Foreign nationals should be able to buy Russia’s upcoming digital ruble through entry points providing anonymity, according to a high-ranking member of the Russian parliament. The idea circulated in Moscow aims to protect these investors from Western sanctions.
State Duma Deputy Proposes Anonymous Digital Ruble Purchases to Avoid Sanctions
Foreign investors should be provided with an option to anonymously acquire the Russian central bank digital currency (CBDC), in order to minimize the risk of falling under sanctions, the head of the State Duma Committee on Industry Vladimir Gutenev said in his Telegram channel on Tuesday.
The Russian lawmaker also suggested that the digital ruble, currently under development and testing by the Central Bank of Russia and a group of commercial banks, should be backed by real assets. Quoted by the Interfax news agency, Gutenev elaborated:
This is necessary: the domestic digital currency should be backed by real assets; a possibility for ‘anonymous entry points’ should be created for foreign investors to purchase Russian digital currency to avoid the imposition of sanctions.
In his post, the State Duma deputy also voiced support for the legalization of cryptocurrency mining in Russia. He believes the industry should be anchored in the country’s energy-rich regions, which offer low-cost electrical energy. At the same time, Vladimir Gutenev is not in favor of charging miners preferential rates.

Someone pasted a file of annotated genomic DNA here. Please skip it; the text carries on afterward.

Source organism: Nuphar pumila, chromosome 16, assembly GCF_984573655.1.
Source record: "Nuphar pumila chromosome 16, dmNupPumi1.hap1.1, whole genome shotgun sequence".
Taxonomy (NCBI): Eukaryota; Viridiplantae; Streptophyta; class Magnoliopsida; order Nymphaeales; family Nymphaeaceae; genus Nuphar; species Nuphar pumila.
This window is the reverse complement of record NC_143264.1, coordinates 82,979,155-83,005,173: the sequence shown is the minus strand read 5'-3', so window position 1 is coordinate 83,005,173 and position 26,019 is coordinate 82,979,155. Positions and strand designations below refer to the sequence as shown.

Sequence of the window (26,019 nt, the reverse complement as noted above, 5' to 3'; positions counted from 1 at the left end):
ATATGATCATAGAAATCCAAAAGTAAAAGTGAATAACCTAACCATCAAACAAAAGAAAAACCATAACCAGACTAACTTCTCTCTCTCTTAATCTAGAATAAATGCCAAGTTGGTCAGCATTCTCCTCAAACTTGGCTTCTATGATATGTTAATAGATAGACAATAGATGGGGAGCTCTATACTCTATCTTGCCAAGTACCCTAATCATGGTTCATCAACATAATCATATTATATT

“Civilized mining and thoughtfulness in the use of digital currencies will open up new opportunities for the financial, economic and technological sectors,” insisted the high-ranking member of the lower house of Russian parliament.
Russia is preparing to comprehensively regulate its crypto space this year, with the State Duma expected to review a new bill “On Digital Currency” during its fall session. An area of particular interest is the possibility of using digital currencies to bypass financial restrictions imposed over Moscow’s military invasion of Ukraine.
Earlier in September, the Ministry of Finance and the Bank of Russia agreed that the country could not do without cross-border settlements in cryptocurrency. Despite their consensus, the monetary authority emphasized the agreement was not about legalizing crypto as a means of payment inside the country and vowed to continue to promote its own digital currency.
Stablecoins have been put forward as another option for cross-border settlements. While the digital ruble is not backed by any assets, a report by the VEB.RF Institute for Research and Expertise in June proposed the issuance of a stablecoin secured by Russia’s gold reserves, a so-called “golden ruble,” to be used in foreign trade settlements and convertible to other currencies on an exchange.
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